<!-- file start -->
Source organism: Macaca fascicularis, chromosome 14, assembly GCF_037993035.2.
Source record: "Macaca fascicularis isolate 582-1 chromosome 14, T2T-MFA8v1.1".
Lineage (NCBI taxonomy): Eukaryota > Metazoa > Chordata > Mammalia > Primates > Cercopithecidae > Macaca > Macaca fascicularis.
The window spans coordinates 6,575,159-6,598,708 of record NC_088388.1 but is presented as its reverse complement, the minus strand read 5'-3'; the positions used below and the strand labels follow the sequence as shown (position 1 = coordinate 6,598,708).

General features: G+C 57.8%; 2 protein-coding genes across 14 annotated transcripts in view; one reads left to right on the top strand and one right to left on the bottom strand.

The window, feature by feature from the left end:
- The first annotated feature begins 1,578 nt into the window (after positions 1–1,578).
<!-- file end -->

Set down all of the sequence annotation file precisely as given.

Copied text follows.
Source organism: Macaca fascicularis, chromosome 14, assembly GCF_037993035.2.
Source record: "Macaca fascicularis isolate 582-1 chromosome 14, T2T-MFA8v1.1".
Lineage (NCBI taxonomy): Eukaryota > Metazoa > Chordata > Mammalia > Primates > Cercopithecidae > Macaca > Macaca fascicularis.
The window spans coordinates 6,575,159-6,598,708 of record NC_088388.1 but is presented as its reverse complement, the minus strand read 5'-3'; the positions used below and the strand labels follow the sequence as shown (position 1 = coordinate 6,598,708).

General features: G+C 57.8%; 2 protein-coding genes across 14 annotated transcripts in view; one reads left to right on the top strand and one right to left on the bottom strand.

The window, feature by feature from the left end:
- The first annotated feature begins 1,578 nt into the window (after positions 1–1,578).